SINGAPORE (Jan 8): Singapore will be spending $19 billion of public money in science, research and innovation activities over the five years to 2020. This is the latest in a series of five-year plans that is designed to help lift scientific and innovation to help its economy grow.
Under plan RIE2020 (Research, Innovation and Enterprise), the National Research Foundation (NRF) will help coordinate investments in four technology domains: Advanced Manufacturing and Engineering; Health and Biomedical Sciences; Services and Digital Economy and lastly, Urban Solutions and Sustainability.
In addition, the money will also go towards building the pipeline of scientific talent, fund academic research, as well as to invest in local start-ups and other business entities, with a view that these key pieces will help one another grow.
Speaking at the launch of RIE2020 at the NRF office in NUS on Friday, Prime Minister Lee Hsien Loong says ”RIE will continue to be important in securing our future. It will help our workers thrive amid technological changes.”
The very first of such five-year plans was launched in 1991. Back then, it was called the National Technology Plan, with a budget of just $2 billion. Subsequent iterations saw hefty increases in spending, especially the jump from the $5 billion Science & Technology Plan of 2005 to 2010’s $13.55 billion plan.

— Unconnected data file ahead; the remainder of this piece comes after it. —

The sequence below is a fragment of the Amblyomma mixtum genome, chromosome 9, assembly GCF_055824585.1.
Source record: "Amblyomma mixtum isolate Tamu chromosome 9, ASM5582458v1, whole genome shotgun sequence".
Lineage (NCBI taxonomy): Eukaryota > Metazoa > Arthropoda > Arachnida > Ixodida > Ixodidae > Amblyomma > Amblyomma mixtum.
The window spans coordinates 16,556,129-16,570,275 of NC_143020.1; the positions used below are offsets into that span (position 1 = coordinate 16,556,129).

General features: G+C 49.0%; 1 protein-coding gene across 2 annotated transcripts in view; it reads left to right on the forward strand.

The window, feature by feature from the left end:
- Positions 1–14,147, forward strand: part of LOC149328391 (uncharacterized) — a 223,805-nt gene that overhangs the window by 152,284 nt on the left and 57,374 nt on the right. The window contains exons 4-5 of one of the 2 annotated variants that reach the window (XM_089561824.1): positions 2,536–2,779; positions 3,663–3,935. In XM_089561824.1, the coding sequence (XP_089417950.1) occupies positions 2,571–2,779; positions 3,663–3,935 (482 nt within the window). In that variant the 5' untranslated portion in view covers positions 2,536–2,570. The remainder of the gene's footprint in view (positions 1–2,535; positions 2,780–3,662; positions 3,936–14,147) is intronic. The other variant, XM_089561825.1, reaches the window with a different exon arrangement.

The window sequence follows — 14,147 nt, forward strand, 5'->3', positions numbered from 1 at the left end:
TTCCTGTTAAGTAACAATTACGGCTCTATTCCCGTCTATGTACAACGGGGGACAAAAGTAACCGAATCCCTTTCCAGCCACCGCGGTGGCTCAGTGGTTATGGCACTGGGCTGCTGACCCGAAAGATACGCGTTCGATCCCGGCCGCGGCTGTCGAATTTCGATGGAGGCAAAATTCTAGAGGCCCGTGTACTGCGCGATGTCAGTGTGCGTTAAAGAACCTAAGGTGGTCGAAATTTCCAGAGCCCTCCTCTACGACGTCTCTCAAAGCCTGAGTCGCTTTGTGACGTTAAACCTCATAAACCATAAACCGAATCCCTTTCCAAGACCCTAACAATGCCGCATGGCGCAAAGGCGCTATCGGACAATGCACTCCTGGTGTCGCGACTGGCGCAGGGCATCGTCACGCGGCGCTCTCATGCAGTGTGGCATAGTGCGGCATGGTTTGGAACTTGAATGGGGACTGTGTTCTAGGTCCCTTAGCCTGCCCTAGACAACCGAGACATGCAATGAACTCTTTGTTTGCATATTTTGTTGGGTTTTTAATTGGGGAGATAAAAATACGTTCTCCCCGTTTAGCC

“Our intention has not changed. It is to link the plan to the economy. This signals our preparedness to spend up to 1% of the GDP, based on our needs that we see. If we have good projects to fund, we will fund,” says Professor Low Teck Seng, CEO of NRF. Singapore’s GDP is estimated to hit more than $400 billion for 2015.
Health and Biomedical Sciences will get the biggest allocation of $4 billion, or 21% of the total. The government hopes to push on with the investments made over the past decade in developing a biomedical sector, as well as the closely related healthcare research.
Dr Benjamin Seet, executive director of the Biomedical Research Council, says the focus will now be more on driving better integration among the research institutes, hospitals and companies. “The fruits of research are ready to be reaped,” he says.
A few broad areas have been identified for the community to focus on. These are cancers, cardiovascular diseases, diabetes, infectious disease and neurological and sense disorders.
Investing in R&D to hopefully create the next blockbuster drug was earlier cited as a key economic goal for the biomedical sector. Going forward, the emphasis now has also shifted to finding ways to keep healthcare cost at a reasonable level for the people as well, says Seet.
In RIE2020, the budget allocated to “White Space” or new and emerging sectors, has been increased by more than 50% to $2.5 billion from $1.6 billion previously.
Low explains that budgeting for White Space is crucial. For example, when RIE2015 was introduced, cybersecurity was not even an area of interest at all, he recalls.